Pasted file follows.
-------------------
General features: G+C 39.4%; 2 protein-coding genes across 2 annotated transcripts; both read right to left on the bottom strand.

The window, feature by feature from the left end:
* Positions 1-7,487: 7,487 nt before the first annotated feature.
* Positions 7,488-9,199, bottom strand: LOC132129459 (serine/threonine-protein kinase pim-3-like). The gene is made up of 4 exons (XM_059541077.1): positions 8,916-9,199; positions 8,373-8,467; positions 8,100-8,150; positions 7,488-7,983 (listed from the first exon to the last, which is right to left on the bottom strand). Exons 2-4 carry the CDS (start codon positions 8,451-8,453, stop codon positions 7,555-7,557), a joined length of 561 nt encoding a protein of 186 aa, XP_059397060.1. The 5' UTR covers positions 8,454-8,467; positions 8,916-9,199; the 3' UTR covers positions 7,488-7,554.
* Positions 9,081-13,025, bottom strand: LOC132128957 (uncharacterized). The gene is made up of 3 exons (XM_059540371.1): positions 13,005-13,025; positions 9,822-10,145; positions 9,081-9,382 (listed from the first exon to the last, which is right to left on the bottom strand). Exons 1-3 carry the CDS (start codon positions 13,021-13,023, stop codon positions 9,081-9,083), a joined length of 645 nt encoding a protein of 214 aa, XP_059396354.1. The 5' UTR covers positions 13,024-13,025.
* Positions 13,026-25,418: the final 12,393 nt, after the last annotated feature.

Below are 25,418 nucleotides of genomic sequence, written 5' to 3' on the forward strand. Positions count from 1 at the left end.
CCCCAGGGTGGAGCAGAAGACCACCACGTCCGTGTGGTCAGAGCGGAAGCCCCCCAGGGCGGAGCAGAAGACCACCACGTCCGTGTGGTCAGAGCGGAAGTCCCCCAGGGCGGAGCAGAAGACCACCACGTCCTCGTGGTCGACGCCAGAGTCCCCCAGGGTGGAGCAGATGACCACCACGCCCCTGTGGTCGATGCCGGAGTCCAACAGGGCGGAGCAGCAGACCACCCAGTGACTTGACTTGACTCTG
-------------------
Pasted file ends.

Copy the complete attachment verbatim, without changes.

General features: G+C 39.4%; 2 protein-coding genes across 2 annotated transcripts; both read right to left on the bottom strand.

The window, feature by feature from the left end:
* Positions 1-7,487: 7,487 nt before the first annotated feature.
* Positions 7,488-9,199, bottom strand: LOC132129459 (serine/threonine-protein kinase pim-3-like). The gene is made up of 4 exons (XM_059541077.1): positions 8,916-9,199; positions 8,373-8,467; positions 8,100-8,150; positions 7,488-7,983 (listed from the first exon to the last, which is right to left on the bottom strand). Exons 2-4 carry the CDS (start codon positions 8,451-8,453, stop codon positions 7,555-7,557), a joined length of 561 nt encoding a protein of 186 aa, XP_059397060.1. The 5' UTR covers positions 8,454-8,467; positions 8,916-9,199; the 3' UTR covers positions 7,488-7,554.
* Positions 9,081-13,025, bottom strand: LOC132128957 (uncharacterized). The gene is made up of 3 exons (XM_059540371.1): positions 13,005-13,025; positions 9,822-10,145; positions 9,081-9,382 (listed from the first exon to the last, which is right to left on the bottom strand). Exons 1-3 carry the CDS (start codon positions 13,021-13,023, stop codon positions 9,081-9,083), a joined length of 645 nt encoding a protein of 214 aa, XP_059396354.1. The 5' UTR covers positions 13,024-13,025.
* Positions 13,026-25,418: the final 12,393 nt, after the last annotated feature.

Below are 25,418 nucleotides of genomic sequence, written 5' to 3' on the forward strand. Positions count from 1 at the left end.
CCCCAGGGTGGAGCAGAAGACCACCACGTCCGTGTGGTCAGAGCGGAAGCCCCCCAGGGCGGAGCAGAAGACCACCACGTCCGTGTGGTCAGAGCGGAAGTCCCCCAGGGCGGAGCAGAAGACCACCACGTCCTCGTGGTCGACGCCAGAGTCCCCCAGGGTGGAGCAGATGACCACCACGCCCCTGTGGTCGATGCCGGAGTCCAACAGGGCGGAGCAGCAGACCACCCAGTGACTTGACTTGACTCTG